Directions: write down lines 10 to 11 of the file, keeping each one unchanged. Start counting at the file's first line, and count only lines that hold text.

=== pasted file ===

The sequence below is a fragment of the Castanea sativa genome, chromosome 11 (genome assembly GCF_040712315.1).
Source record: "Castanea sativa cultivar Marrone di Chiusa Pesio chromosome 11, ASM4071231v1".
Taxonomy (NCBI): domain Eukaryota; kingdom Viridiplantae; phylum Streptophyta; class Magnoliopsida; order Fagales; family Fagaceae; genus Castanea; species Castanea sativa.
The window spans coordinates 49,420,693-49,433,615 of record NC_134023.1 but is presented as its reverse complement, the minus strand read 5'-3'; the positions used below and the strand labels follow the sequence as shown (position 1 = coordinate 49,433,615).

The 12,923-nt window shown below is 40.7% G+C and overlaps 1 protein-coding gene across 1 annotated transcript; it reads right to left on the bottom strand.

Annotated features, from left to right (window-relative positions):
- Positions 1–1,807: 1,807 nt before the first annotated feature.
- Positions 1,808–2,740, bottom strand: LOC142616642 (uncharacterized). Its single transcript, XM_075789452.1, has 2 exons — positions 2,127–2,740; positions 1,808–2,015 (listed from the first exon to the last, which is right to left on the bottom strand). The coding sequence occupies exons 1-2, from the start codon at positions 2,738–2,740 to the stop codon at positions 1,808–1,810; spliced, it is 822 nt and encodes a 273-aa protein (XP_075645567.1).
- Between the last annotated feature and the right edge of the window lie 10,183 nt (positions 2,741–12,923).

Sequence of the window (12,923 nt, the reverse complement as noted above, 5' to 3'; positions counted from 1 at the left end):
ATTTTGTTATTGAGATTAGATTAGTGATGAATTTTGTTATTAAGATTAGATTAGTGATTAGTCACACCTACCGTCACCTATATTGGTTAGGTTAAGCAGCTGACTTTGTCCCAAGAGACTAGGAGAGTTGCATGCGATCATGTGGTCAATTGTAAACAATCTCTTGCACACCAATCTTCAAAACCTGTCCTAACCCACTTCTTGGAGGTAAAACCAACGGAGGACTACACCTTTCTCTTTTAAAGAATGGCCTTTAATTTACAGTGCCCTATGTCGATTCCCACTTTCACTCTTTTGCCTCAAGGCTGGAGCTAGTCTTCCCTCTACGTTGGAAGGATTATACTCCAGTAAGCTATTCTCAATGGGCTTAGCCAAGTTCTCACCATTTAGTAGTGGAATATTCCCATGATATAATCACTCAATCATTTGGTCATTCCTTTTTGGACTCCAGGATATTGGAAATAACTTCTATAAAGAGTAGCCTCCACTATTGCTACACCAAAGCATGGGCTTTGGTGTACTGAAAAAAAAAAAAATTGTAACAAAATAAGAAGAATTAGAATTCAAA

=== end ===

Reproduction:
Sequence of the window (12,923 nt, the reverse complement as noted above, 5' to 3'; positions counted from 1 at the left end):
ATTTTGTTATTGAGATTAGATTAGTGATGAATTTTGTTATTAAGATTAGATTAGTGATTAGTCACACCTACCGTCACCTATATTGGTTAGGTTAAGCAGCTGACTTTGTCCCAAGAGACTAGGAGAGTTGCATGCGATCATGTGGTCAATTGTAAACAATCTCTTGCACACCAATCTTCAAAACCTGTCCTAACCCACTTCTTGGAGGTAAAACCAACGGAGGACTACACCTTTCTCTTTTAAAGAATGGCCTTTAATTTACAGTGCCCTATGTCGATTCCCACTTTCACTCTTTTGCCTCAAGGCTGGAGCTAGTCTTCCCTCTACGTTGGAAGGATTATACTCCAGTAAGCTATTCTCAATGGGCTTAGCCAAGTTCTCACCATTTAGTAGTGGAATATTCCCATGATATAATCACTCAATCATTTGGTCATTCCTTTTTGGACTCCAGGATATTGGAAATAACTTCTATAAAGAGTAGCCTCCACTATTGCTACACCAAAGCATGGGCTTTGGTGTACTGAAAAAAAAAAAAATTGTAACAAAATAAGAAGAATTAGAATTCAAA